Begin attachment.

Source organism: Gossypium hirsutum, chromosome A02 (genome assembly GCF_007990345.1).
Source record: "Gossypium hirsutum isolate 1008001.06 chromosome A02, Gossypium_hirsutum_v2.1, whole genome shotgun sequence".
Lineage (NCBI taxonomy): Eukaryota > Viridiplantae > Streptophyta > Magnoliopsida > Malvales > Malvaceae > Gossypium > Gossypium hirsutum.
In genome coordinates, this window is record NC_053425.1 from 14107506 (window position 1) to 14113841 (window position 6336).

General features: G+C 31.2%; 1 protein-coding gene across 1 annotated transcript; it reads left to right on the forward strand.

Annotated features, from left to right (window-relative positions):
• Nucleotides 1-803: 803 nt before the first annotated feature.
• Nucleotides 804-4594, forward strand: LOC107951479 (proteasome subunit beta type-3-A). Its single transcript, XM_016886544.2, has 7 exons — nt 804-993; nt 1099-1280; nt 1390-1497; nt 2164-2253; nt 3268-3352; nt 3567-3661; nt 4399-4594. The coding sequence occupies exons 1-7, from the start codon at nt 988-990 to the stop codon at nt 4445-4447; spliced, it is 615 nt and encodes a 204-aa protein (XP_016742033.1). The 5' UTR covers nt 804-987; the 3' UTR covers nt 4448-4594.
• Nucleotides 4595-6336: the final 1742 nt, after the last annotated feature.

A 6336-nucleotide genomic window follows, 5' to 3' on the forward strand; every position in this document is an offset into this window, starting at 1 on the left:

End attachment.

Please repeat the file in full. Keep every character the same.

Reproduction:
Source organism: Gossypium hirsutum, chromosome A02 (genome assembly GCF_007990345.1).
Source record: "Gossypium hirsutum isolate 1008001.06 chromosome A02, Gossypium_hirsutum_v2.1, whole genome shotgun sequence".
Lineage (NCBI taxonomy): Eukaryota > Viridiplantae > Streptophyta > Magnoliopsida > Malvales > Malvaceae > Gossypium > Gossypium hirsutum.
In genome coordinates, this window is record NC_053425.1 from 14107506 (window position 1) to 14113841 (window position 6336).

General features: G+C 31.2%; 1 protein-coding gene across 1 annotated transcript; it reads left to right on the forward strand.

Annotated features, from left to right (window-relative positions):
• Nucleotides 1-803: 803 nt before the first annotated feature.
• Nucleotides 804-4594, forward strand: LOC107951479 (proteasome subunit beta type-3-A). Its single transcript, XM_016886544.2, has 7 exons — nt 804-993; nt 1099-1280; nt 1390-1497; nt 2164-2253; nt 3268-3352; nt 3567-3661; nt 4399-4594. The coding sequence occupies exons 1-7, from the start codon at nt 988-990 to the stop codon at nt 4445-4447; spliced, it is 615 nt and encodes a 204-aa protein (XP_016742033.1). The 5' UTR covers nt 804-987; the 3' UTR covers nt 4448-4594.
• Nucleotides 4595-6336: the final 1742 nt, after the last annotated feature.

A 6336-nucleotide genomic window follows, 5' to 3' on the forward strand; every position in this document is an offset into this window, starting at 1 on the left: